George Washington: so-so land speculator, successful revolutionary & general, founding father, first president of the US, and reportedly no friend of foreign entanglements. Here seen in those all too brief final hours, enjoying a sore throat for the very last time, orbited by family and assorted quacks. We don’t know who’s who in this picture, but this is obviously a room brimming over with decidedly fatal good intentions. There is a picture of Lincoln’s deathbed (which shows his prostrate body crammed into a tiny room with his wife and 15 politicians and generals, who are trying their best to look solemn and grimly resolved to carry on) that gives off similarly morbid vibes. There is a major difference though: almost no-one is contemplating Lincoln with the thoughtful, calculating looks Washington is at the receiving end of here. Lincoln was probably judged a hopeless case and had been crossed off everybody’s Rolodex already (a hole in the head is rarely conducive to one’s continued life and career). By contrast, Washington still offered the quacks a chance to speed up the healing process by devising ingenious ways of killing him. Admittedly, the cure really is hard to beat in terms of its permanence. It is an apodictic certainty that Washington never complained about a sore throat again. [PT]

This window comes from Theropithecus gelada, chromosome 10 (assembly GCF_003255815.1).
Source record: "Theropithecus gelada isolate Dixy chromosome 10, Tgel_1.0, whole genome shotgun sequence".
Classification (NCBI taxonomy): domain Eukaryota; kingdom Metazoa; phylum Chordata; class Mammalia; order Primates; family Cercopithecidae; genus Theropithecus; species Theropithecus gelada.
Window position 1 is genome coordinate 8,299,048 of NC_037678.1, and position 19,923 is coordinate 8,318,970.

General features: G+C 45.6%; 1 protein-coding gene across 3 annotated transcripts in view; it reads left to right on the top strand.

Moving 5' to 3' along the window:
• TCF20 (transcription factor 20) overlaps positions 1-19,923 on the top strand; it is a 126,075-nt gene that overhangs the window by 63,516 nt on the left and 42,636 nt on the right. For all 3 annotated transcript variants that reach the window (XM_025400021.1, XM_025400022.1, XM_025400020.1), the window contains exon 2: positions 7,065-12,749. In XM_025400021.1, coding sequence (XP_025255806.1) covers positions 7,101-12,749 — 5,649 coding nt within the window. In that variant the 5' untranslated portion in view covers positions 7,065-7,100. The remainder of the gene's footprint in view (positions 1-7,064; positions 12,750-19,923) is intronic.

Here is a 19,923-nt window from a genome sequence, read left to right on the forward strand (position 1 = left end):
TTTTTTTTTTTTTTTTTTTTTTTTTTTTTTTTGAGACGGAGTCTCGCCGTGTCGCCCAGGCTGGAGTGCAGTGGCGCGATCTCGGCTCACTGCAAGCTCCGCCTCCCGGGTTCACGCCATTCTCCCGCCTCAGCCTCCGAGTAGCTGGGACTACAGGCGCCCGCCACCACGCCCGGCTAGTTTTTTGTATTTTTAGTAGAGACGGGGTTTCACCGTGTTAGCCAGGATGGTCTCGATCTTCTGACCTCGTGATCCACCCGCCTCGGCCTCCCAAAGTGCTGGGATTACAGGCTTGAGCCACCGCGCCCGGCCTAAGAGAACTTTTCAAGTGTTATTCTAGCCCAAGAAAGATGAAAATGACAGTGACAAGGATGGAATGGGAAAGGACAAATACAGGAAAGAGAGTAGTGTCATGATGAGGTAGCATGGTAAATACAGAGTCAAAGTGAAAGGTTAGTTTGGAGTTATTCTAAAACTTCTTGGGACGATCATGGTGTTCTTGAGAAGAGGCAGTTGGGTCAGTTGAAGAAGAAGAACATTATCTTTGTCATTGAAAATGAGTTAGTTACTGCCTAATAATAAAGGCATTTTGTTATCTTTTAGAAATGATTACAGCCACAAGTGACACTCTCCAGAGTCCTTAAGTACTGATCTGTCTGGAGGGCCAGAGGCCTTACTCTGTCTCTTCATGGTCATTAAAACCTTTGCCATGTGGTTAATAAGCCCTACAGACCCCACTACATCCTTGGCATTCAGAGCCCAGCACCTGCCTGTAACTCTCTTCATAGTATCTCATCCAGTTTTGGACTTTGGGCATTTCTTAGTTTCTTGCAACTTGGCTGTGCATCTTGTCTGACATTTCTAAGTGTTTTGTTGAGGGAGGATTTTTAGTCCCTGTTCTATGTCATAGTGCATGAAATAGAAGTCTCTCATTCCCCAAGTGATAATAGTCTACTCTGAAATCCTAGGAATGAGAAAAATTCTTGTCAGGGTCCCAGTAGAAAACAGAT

Curing a Debt Problem with Credit

Certainly, repeated observation of the practice must have shown bloodletting’s cure-all powers to be a dubious proposition at best. You’d think that after several thousand years of failure the practice would have been tabled. But it wasn’t.

In fact, by the 17th century, many doctors knew bloodletting was more harmful than beneficial. But the practice persisted for another 200 years. How come?